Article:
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    Keurig’s new K-Cups are recyclable but hardly green

    Keurig Green Mountain last year sold more than 9 billion of its traditional single-serve plastic coffee pods — or K-Cups. Zero could be easily recycled.

    This inconvenient fact has provoked a decade of hand-wringing within the company and discontent among consumers. Placed end to end, the pods sold in a year would circle the globe roughly 10 times. Concerns among environmentalists are mounting, and sales growth is slowing.

    Now Keurig says it has found a solution. In the coming months, the company will begin to sell K-Cups made of material that is easily recycled.


    The new K-Cup, composed of polypropylene, gives Keurig an answer to critics who say the company has shown a flagrant disregard for the planet’s well-being. Like common plastic bottles, the new K-Cups can be sorted and shredded by middlemen and sold to manufacturers that use recycled plastic.

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    But the new K-Cups are unlikely to put an end to the attacks. The new cups are not compostable. They are not reusable. And Keurig will still be selling billions of pieces of plastic each year.

    And though Keurig’s new K-Cups might not mollify all of its critics, the company says it is trying its best. “When you look at the trends toward single-serve generally, you can either villainize it, or you can fix it,” said Monique Oxender, Keurig’s chief sustainability officer. “We’re trying to fix it.”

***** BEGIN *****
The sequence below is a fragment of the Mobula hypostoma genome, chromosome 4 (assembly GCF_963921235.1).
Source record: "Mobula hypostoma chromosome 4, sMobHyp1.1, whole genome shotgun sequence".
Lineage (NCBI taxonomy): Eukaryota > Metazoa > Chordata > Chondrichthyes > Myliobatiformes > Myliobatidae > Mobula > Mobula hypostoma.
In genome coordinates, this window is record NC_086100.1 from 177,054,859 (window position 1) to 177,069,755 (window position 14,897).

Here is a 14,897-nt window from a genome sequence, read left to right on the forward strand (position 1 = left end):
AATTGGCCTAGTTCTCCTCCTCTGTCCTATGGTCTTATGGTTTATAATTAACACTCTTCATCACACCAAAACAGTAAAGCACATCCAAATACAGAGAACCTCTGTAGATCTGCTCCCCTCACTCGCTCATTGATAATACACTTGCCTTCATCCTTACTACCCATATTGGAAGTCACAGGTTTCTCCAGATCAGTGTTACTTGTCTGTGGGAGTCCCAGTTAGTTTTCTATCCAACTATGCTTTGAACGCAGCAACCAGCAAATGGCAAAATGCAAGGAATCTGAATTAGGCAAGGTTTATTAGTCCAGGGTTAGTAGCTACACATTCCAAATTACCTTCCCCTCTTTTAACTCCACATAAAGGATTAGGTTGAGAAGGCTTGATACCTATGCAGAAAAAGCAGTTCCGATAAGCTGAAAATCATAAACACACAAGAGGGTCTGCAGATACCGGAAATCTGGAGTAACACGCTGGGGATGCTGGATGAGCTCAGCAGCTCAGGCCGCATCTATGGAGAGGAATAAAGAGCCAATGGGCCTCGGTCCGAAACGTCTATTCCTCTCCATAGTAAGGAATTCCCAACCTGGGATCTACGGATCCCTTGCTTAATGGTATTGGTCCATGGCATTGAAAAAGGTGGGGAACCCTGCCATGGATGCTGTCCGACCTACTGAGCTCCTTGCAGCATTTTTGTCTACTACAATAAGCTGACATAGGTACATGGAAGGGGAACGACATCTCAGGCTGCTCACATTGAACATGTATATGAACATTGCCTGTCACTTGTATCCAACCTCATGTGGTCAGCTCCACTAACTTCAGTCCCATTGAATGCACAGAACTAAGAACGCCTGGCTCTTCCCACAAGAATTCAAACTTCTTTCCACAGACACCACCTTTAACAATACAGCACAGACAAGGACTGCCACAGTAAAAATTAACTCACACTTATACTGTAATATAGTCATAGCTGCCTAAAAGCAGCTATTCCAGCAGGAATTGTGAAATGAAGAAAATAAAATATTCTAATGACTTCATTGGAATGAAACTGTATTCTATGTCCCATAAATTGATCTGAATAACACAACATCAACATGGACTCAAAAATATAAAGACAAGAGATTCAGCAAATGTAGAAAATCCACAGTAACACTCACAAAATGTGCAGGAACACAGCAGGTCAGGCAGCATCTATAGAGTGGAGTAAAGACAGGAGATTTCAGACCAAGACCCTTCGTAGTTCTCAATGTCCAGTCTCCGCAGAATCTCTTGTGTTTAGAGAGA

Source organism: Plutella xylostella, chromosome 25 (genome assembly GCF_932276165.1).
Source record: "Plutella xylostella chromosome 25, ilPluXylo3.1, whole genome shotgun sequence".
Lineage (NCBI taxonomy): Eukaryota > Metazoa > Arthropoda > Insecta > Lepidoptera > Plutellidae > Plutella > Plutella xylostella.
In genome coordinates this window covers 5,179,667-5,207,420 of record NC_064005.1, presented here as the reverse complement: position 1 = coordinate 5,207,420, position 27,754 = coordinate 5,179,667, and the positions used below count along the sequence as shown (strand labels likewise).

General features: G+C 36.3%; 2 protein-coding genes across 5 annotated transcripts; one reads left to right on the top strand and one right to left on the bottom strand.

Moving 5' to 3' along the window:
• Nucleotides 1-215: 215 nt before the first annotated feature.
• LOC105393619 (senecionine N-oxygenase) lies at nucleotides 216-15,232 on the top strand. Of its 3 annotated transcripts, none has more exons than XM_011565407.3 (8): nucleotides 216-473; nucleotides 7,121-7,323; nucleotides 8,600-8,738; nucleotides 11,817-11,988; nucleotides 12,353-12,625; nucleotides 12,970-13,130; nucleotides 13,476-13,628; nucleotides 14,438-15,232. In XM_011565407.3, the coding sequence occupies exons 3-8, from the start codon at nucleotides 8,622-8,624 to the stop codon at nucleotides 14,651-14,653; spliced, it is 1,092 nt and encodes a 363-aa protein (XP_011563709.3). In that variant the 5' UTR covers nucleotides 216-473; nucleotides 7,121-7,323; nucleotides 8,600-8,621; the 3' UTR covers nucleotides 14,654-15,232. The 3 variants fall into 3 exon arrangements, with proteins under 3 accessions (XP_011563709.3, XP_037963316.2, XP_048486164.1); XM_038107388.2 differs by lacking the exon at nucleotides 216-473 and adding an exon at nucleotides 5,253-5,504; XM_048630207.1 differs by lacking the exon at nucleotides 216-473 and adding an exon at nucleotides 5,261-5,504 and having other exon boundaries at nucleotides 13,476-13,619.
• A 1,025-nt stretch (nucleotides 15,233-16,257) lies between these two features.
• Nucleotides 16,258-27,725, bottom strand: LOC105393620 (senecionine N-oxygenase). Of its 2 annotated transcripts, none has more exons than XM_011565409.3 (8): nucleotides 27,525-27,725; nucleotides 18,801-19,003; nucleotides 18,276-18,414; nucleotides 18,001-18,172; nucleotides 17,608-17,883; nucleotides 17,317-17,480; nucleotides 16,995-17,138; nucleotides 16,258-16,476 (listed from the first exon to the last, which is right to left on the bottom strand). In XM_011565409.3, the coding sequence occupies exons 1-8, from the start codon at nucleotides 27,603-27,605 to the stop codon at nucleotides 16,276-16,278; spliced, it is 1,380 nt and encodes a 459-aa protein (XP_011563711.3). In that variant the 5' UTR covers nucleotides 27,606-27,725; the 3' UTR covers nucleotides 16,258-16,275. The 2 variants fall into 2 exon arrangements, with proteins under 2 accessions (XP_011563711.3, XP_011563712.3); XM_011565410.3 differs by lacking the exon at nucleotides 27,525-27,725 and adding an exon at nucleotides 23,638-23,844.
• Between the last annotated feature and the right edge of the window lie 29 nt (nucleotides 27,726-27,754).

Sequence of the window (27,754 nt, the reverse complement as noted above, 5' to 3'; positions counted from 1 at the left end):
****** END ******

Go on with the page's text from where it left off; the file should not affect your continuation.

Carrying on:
How the K-Cup became ubiquitous is something of a fluke. Company lore has it that in the mid-1990s, when the Keurig founders were looking for a container they could use for the single-serve coffee machine they were designing, they came upon an unlikely candidate: the takeout salad dressing containers from a local restaurant, Ken’s Steakhouse.

    Keurig began buying the containers in bulk. But because Keurig machines were designed specifically for the pods, changing course soon seemed virtually impossible.


    In 2006, Green Mountain Coffee Roasters, a Vermont chain that emphasized social responsibility, acquired Keurig. The environmental implications of the single-serve model were soon a cause for concern.

    “You had two cultures,” Oxender said. “Green Mountain, with its deep roots in sustainability, and Keurig, which was still a startup.”

    In the intervening decade, Keurig tried to design various replacements for the traditional K-Cup. But for an ostensibly simple plastic packet, it proved devilishly difficult to redesign.

    A few years ago, engineers at Keurig achieved a breakthrough of sorts. By using polypropylene instead of the previous plastic blend, and injection molding instead of thermoforming, they created a K-Cup with all the right features.

    Keurig says it will start selling these recyclable K-Cups later this year. The new cups will make up half of its supply by 2018, it says, and all by 2020.